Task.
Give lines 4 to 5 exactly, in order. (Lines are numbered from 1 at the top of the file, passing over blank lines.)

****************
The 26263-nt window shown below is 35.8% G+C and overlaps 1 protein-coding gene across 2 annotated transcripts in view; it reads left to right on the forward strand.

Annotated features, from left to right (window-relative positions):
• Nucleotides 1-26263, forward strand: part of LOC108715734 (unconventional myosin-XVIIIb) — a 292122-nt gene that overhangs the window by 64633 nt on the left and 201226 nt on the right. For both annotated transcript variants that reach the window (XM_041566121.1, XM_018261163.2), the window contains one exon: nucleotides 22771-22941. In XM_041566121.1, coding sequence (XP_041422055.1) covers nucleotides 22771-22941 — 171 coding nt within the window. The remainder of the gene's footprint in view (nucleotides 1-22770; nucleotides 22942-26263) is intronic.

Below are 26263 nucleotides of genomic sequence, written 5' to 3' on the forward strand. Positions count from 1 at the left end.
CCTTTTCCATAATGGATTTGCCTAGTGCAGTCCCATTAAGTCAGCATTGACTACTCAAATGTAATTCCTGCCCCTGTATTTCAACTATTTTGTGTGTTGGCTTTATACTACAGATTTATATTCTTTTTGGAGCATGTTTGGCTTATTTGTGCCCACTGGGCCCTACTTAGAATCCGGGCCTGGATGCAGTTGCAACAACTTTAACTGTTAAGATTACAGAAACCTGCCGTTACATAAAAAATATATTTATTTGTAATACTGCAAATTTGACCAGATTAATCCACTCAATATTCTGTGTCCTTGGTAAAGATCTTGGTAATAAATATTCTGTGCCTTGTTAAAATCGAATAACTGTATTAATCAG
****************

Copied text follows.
Below are 26263 nucleotides of genomic sequence, written 5' to 3' on the forward strand. Positions count from 1 at the left end.
CCTTTTCCATAATGGATTTGCCTAGTGCAGTCCCATTAAGTCAGCATTGACTACTCAAATGTAATTCCTGCCCCTGTATTTCAACTATTTTGTGTGTTGGCTTTATACTACAGATTTATATTCTTTTTGGAGCATGTTTGGCTTATTTGTGCCCACTGGGCCCTACTTAGAATCCGGGCCTGGATGCAGTTGCAACAACTTTAACTGTTAAGATTACAGAAACCTGCCGTTACATAAAAAATATATTTATTTGTAATACTGCAAATTTGACCAGATTAATCCACTCAATATTCTGTGTCCTTGGTAAAGATCTTGGTAATAAATATTCTGTGCCTTGTTAAAATCGAATAACTGTATTAATCAG